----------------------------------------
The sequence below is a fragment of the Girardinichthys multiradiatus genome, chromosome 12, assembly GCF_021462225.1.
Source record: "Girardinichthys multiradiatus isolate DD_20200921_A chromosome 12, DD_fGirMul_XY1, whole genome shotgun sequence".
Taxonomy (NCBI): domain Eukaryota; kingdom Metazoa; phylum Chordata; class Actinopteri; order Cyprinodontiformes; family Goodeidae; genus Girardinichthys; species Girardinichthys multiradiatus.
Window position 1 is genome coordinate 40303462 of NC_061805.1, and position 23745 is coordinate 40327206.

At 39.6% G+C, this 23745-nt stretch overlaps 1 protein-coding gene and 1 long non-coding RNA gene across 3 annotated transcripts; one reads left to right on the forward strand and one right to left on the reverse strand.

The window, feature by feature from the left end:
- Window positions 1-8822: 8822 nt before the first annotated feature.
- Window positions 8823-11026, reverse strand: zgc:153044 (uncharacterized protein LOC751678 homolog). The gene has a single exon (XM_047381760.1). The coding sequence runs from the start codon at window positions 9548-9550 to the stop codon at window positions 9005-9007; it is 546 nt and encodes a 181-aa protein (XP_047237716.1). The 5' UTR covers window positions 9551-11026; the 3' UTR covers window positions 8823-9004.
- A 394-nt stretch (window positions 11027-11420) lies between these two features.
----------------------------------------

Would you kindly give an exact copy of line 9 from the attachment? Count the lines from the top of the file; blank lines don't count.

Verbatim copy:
- A 394-nt stretch (window positions 11027-11420) lies between these two features.